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H-1B Visa: Specialty Occupations

The H-1B category is designated for temporary professionals to work in the U.S. in a specialty occupation, which is generally defined as a position that requires at least a Bachelors degree or the equivalent. The applicant must prove eligibility for the H-1B category with documentation of sufficient educational credentials, licensure, and/or experience.

Work authorization for H-1B foreign specialty workers is employer-specific (i.e. limited to employment with the approved employer/petitioner).

Numerical H-1B Visa Limitations

Each year, Congress limits the number of new H-1B nonimmigrants admitted to the U.S.; it is currently capped at 65,000. Each year, USCIS accepts petitions beginning April 1 until the cap is filled. Petitions are subject to random lottery selection for review and adjudication. If the application is approved, the H-1B visa would be valid for use beginning October 1. Upon approval, the applicant must attend a visa appointment at a U.S. Consulate or Embassy abroad (unless Canadian).

The first 20,000 petitions filed on behalf of beneficiaries with a U.S. Masters degree or higher are exempt from the numerical cap. Additionally, H-1B workers who are petitioned for or employed at an institution of higher education or its affiliated or related nonprofit entities, a nonprofit research organization, or a government research organization are not subject to this numerical cap.

Prerequisites to Filing an H-1B Petition

There are numerous obligations of an H-1B employer that must be considered:

  • The petitioner must be a viable entity that can pay the applicant the prevailing wage for someone in a similar position in the location where the work is primarily performed.
  • A Labor Condition Application (LCA, or ETA Form 9035) must be certified by the Department of Labor (DOL) before the petition is submitted to USCIS.
  • The employer must also document compliance with the LCA requirements in a Public Access File (PAF). The LCA and PAF contain standard attestations that the employer must make, as well as basic wage and location information about the proposed H-1B employment, including rate of pay, period of employment, and work location.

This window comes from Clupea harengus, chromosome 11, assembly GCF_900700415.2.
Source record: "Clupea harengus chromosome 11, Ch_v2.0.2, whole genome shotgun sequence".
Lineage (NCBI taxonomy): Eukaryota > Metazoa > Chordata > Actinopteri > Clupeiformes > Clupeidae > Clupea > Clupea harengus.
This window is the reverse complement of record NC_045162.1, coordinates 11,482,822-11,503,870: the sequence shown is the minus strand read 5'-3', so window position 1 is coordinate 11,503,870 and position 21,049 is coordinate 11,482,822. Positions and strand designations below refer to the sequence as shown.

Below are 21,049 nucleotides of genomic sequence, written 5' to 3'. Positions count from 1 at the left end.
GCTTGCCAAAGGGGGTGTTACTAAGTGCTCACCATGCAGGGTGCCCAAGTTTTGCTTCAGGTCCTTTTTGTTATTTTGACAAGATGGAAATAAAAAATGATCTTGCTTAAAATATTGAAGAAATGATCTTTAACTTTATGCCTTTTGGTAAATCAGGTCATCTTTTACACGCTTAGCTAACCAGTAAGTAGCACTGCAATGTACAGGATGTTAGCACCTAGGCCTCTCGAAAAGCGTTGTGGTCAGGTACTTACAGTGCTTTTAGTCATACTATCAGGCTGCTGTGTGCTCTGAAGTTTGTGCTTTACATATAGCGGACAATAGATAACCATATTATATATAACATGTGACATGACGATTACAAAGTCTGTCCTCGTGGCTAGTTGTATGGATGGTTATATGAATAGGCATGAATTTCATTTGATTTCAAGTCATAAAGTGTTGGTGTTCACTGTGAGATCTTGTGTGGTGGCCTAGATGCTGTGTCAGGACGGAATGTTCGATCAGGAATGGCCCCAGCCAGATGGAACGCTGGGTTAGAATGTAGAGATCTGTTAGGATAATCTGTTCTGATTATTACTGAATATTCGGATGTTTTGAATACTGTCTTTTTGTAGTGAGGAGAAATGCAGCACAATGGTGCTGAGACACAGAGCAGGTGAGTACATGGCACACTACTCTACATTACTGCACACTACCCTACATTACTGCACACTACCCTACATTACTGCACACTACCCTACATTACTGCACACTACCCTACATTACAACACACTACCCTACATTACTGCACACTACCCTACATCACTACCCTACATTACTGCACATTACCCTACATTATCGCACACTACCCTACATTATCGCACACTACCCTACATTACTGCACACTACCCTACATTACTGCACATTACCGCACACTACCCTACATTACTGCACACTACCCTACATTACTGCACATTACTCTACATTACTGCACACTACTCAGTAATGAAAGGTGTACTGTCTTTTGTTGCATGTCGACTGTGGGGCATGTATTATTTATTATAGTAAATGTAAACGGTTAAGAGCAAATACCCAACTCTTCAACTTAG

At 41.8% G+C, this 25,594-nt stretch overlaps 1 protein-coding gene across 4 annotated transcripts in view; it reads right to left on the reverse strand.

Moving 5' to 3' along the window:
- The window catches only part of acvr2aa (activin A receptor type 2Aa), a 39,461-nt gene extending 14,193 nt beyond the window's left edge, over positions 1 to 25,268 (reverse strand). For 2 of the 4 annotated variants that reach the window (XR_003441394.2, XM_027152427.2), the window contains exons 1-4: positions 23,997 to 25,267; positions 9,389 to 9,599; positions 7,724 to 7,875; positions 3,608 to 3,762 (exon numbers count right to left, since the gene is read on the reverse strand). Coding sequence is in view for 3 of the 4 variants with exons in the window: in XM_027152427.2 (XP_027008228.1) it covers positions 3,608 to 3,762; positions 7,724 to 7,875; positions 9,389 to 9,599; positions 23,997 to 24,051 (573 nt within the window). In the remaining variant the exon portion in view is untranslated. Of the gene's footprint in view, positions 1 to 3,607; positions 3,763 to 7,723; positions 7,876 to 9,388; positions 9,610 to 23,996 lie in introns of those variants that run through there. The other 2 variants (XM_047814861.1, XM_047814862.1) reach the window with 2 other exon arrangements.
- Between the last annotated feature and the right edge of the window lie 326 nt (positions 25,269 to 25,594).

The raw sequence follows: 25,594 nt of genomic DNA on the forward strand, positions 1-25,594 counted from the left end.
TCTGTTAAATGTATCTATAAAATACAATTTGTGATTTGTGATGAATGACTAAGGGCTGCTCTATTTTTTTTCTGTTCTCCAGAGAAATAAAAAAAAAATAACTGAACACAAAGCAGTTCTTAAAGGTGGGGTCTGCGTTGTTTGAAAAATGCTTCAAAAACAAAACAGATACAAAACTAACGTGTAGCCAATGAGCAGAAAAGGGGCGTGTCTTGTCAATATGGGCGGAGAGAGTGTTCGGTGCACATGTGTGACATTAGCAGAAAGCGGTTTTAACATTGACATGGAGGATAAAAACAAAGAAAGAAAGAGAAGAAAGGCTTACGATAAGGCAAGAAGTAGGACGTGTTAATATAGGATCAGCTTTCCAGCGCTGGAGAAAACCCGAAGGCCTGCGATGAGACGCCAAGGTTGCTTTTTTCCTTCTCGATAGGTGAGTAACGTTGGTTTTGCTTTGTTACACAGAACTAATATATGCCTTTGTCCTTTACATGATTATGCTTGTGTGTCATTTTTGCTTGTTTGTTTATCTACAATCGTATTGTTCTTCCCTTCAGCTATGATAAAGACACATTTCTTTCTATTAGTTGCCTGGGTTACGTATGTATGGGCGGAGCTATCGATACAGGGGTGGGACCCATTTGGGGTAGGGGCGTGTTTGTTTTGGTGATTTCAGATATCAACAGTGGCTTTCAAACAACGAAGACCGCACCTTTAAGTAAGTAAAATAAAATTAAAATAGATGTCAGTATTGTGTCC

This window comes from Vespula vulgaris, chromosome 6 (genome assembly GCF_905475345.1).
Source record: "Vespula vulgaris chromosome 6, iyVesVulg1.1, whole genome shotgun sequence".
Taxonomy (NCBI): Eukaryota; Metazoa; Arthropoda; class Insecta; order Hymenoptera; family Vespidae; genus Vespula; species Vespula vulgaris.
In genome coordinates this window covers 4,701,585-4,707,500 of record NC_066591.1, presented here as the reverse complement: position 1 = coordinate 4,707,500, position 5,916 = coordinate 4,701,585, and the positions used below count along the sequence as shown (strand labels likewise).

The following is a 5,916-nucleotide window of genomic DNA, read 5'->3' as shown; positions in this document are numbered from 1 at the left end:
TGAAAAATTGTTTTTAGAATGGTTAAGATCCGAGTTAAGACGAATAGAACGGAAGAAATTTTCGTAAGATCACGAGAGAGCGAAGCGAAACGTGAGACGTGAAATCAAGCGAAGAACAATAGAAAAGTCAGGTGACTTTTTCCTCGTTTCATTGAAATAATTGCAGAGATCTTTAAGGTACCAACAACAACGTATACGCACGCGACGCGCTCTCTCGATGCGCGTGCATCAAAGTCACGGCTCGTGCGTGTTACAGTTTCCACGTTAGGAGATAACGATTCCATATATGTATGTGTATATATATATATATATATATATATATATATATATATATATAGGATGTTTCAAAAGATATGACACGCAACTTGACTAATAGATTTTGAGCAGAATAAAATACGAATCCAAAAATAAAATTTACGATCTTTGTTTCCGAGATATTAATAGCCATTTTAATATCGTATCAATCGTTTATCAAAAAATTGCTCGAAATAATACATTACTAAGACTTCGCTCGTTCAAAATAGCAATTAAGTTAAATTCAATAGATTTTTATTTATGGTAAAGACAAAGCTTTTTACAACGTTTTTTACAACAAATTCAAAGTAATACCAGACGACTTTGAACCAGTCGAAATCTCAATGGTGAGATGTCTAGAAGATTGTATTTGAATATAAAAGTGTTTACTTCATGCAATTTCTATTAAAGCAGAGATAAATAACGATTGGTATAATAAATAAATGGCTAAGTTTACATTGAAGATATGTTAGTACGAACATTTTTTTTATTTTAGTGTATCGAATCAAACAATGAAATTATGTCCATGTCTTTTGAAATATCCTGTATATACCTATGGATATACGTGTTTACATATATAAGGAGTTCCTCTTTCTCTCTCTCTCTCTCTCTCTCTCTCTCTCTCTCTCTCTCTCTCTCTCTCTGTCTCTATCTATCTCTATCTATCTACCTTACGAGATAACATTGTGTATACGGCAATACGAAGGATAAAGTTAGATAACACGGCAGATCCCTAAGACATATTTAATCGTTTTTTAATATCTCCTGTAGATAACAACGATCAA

Dual Intent

An individual may apply for permanent residency (green card) and hold H-1B nonimmigrant status simultaneously.


Dependents (spouses and unmarried children under 21 years of age) of H-1B workers are entitled to H-4 status with the same restrictions as the principal. Dependents may attend school. As of May 26, 2015, certain H-4 dependent spouses of H-1B nonimmigrants can apply for work authorization as long as the H-1B nonimmigrant has already started the process of seeking employment-based lawful permanent resident status.

Period of Stay

An H-1B nonimmigrant may be admitted for an initial period of up to three years. Extensions may be granted, but generally cannot go beyond a total of six years, though some exceptions do apply under sections 104(c) and 106(a) of the American Competitiveness in the Twenty-First Century Act (AC21).


The Berardi Difference

Berardi Immigration Law is located just minutes away from the U.S.-Canadian border in Buffalo, New York. Each week, our attorneys appear before Customs & Border Protection at the Peace Bridge port-of-entry with our Canadian clients to assist in the submission of their applications. Should any questions arise, our team is able to both advocate for clients as well as alleviate any stress.

In addition, Berardi Immigration Law is unique in that we also schedule visa appointments for non-Canadian clients abroad. Whereas most law firms will only prepare and submit applications with USCIS, our firm services our clients throughout the entire immigration process from the initial consultation until the moment of arrival in the U.S.